(Note: Barbarism at its worst is slitting the throat of a priest saying Mass, expressing love of God and one’s neighbour. That took place in France on 26th July by ISIS and the butchered one was an 84 year old priest. “The whole of France and all Catholics are wounded. We will stand together," said the Prime Minister of France. Truth is the whole of humanity without religious differences is wounded. The Islamic State continues to wield weapons of hate and violence and the followers of Jesus are left with no weapon other than “prayer and brotherhood among people of good will." What else was the experience of Jesus? Does it mean that things like prayer, goodwill, brotherhood, extending the hand of friendship have no hope of victory in this world? Reason tells us that truth is mighty, peace is mighty and violence and brute force have no right to win. So we have to continue to hold on to ways of peace hope against hope to be true to Jesus. james kottoor, editor)
France was convulsed by another horrific attack on Tuesday morning as armed men burst into a Catholic church near Rouen and slit the throat of a priest who was celebrating Mass.The slain priest, Fr. Jacques Hamel, 84, was one of four people taken hostage by the attackers, who authorities said had claimed to be from Daesh, the Arabic term for the Islamic State group.
One of the other hostages was reportedly in critical condition and both assailants were reportedly killed by security forces.French President Francois Hollande said ISIS was behind the attack in northern France, and Prime Minister Manuel Valls called it “a barbaric attack on a church.”“The whole of France and all Catholics are wounded. We will stand together," he added.
Archbishop Dominique Lebrun of Rouen, who was in Krakow, Poland, with World Youth Day pilgrims when the attacked occurred, said he would return to his archdiocese, Catholic News Service reported.
"The Catholic Church can take up no weapons other than those of prayer and brotherhood among people of goodwill," the archbishop said in a statement from Krakow. He said that while he would leave Poland, hundreds of young people from his diocese would remain. "I ask them not to give in to violence," but instead "become apostles of the civilization of love."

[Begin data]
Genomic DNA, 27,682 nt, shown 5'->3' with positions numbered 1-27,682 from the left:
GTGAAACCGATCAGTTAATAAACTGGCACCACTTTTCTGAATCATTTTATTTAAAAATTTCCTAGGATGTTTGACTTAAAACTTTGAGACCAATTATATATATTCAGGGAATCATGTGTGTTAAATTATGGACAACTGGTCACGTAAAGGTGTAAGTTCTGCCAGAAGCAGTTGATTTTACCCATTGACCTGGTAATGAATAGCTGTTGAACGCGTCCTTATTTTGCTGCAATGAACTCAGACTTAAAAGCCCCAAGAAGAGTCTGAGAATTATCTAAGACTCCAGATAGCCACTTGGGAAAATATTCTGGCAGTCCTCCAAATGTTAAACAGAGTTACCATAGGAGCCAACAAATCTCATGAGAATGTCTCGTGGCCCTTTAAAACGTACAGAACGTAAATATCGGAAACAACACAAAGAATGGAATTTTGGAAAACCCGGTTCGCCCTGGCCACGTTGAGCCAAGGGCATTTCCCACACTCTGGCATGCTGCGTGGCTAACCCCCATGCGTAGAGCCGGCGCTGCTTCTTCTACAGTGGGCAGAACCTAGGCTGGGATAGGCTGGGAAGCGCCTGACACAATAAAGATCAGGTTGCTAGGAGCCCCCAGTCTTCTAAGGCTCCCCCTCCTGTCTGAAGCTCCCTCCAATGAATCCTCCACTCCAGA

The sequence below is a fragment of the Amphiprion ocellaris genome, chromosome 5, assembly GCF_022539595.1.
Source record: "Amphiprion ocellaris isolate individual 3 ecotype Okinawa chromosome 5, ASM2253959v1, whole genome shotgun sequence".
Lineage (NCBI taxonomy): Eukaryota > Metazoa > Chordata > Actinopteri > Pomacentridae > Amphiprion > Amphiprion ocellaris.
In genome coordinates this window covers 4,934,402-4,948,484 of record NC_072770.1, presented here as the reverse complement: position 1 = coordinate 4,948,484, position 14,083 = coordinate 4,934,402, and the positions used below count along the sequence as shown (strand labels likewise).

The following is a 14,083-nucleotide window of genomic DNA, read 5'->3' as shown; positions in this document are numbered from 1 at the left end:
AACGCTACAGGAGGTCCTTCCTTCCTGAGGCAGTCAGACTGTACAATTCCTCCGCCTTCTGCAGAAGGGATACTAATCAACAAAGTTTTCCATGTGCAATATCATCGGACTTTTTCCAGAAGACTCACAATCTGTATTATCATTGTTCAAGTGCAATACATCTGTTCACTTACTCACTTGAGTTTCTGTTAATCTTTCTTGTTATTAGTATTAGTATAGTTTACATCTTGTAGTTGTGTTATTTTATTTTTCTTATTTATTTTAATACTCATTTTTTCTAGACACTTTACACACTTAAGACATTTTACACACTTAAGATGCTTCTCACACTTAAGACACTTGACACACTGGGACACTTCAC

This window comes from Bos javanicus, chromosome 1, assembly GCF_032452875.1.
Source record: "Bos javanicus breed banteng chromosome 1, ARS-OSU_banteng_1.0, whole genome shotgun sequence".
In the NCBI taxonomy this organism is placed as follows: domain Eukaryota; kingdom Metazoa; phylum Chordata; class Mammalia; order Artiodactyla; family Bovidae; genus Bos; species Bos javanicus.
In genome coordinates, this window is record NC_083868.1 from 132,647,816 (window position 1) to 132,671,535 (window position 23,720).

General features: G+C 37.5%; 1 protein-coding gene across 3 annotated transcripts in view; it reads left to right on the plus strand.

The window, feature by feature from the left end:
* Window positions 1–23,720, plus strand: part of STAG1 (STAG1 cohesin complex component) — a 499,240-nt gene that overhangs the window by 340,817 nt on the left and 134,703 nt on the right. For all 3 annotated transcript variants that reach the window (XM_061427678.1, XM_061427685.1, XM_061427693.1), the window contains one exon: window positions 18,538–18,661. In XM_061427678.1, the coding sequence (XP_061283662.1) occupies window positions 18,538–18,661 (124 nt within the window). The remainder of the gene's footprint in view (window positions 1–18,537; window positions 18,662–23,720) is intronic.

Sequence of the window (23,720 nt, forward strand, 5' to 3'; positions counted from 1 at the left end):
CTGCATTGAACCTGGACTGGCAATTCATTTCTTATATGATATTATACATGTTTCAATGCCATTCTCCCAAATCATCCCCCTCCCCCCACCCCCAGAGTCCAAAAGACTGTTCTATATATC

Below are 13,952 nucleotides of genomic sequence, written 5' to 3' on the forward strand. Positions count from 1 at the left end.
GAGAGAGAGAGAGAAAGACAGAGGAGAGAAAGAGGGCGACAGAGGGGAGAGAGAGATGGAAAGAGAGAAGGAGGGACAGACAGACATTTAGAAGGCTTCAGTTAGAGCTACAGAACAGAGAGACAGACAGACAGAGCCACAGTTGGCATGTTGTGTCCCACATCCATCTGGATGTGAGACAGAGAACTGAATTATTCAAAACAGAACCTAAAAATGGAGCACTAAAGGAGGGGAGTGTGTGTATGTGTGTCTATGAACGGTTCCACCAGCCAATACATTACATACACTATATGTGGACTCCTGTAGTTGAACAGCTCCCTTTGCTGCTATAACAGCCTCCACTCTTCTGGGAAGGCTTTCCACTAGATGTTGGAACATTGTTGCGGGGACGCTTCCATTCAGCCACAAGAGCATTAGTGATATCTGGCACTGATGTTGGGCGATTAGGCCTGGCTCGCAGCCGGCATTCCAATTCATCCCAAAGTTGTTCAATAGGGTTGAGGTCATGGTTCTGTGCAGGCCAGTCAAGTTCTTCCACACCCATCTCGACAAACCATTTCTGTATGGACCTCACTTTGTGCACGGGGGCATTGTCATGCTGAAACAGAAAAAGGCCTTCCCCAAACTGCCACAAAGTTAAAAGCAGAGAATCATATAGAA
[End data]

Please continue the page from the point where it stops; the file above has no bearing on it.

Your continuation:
The attack took place at the parish church in the town of Saint-Etienne-du-Rouvray, in Normandy.It was the latest in a string of deadly terrorist attacks in Europe in the past couple of weeks, including the Bastille Day attack in the French city of Nice and killings in several places in Germany.
The imam of the mosque in Saint-Etienne-du-Rouvray said he was “appalled by the death of my friend,” according to the French newspaper, Le Figaro.“He gave his life for others,” the imam, Mohammed Karabila, was quoted as saying. “We are shocked here at the mosque.”
At the Vatican, Pope Francis' spokesman Jesuit Fr. Federico Lombardi issued a statement saying the pontiff has been informed "and participates in the pain and horror of this absurd violence, with the most radical condemnation of all forms of hatred and prayer for those affected."
"We are particularly affected because this horrific violence took place in a church, a sacred place where the love of God is proclaimed, with the barbaric killing of a priest and the involvement of the faithful," the statement read.
The conservative Guinean prelate, Cardinal Robert Sarah, said he was praying for the victims and for France and asked in a tweet: "How many more dead before European governments understand the situation in which the West finds itself? How many more decapitated heads?"